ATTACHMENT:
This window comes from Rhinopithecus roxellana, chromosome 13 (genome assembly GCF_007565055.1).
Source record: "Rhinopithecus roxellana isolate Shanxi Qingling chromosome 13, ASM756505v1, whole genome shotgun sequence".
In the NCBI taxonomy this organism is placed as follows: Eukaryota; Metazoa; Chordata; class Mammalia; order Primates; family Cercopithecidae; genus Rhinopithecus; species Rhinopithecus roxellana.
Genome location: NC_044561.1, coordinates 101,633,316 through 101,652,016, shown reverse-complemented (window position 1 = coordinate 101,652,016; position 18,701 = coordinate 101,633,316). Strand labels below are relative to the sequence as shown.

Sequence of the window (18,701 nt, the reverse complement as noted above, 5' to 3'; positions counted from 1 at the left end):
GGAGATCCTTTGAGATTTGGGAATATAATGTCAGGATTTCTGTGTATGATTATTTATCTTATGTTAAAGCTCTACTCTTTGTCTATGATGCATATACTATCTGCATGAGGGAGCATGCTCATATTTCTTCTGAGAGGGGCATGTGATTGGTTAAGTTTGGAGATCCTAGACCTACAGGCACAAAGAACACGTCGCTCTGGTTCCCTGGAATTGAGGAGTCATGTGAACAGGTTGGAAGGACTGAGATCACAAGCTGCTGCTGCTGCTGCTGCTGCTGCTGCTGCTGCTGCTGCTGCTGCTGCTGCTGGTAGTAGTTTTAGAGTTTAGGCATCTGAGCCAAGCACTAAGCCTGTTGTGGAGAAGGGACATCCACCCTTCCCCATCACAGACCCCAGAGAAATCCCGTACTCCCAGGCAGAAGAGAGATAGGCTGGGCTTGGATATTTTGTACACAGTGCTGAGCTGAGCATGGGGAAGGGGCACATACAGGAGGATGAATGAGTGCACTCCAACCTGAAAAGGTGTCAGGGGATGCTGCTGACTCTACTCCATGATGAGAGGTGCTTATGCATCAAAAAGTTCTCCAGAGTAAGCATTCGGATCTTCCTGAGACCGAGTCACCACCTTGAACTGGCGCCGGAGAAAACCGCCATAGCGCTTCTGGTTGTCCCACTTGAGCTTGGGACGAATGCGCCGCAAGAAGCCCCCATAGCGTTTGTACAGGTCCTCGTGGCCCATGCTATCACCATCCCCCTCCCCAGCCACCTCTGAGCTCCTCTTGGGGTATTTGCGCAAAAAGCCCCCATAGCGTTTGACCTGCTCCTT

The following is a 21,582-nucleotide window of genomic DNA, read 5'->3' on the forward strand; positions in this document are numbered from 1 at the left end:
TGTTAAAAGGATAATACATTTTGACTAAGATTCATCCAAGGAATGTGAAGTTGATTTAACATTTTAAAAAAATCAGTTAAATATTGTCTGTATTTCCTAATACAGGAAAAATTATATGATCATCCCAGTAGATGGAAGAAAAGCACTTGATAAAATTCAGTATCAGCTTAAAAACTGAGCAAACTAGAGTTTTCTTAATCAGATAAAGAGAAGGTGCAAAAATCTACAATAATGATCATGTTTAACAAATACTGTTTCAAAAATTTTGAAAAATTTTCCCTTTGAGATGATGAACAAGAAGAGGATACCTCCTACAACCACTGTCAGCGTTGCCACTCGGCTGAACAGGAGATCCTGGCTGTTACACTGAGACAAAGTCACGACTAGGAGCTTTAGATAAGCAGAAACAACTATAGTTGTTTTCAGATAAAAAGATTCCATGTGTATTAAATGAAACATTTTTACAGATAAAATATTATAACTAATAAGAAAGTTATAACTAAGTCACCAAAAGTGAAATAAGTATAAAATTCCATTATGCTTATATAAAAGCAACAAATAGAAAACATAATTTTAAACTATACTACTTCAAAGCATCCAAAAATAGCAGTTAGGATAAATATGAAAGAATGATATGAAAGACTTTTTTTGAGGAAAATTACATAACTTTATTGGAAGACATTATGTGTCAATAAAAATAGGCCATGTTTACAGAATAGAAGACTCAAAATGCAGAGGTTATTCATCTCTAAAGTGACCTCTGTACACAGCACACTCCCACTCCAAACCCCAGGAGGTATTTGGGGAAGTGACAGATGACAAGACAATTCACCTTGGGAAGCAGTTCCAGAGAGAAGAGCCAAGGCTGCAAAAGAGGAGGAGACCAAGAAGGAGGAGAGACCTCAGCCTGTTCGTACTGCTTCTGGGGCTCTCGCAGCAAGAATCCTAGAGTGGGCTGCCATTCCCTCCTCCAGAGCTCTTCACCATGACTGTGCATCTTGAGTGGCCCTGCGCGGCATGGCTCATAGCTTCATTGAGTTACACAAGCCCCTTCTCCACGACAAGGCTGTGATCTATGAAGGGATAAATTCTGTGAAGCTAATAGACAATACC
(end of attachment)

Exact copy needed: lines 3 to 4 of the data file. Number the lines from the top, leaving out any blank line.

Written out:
In the NCBI taxonomy this organism is placed as follows: Eukaryota; Metazoa; Chordata; class Mammalia; order Primates; family Cercopithecidae; genus Rhinopithecus; species Rhinopithecus roxellana.
Genome location: NC_044561.1, coordinates 101,633,316 through 101,652,016, shown reverse-complemented (window position 1 = coordinate 101,652,016; position 18,701 = coordinate 101,633,316). Strand labels below are relative to the sequence as shown.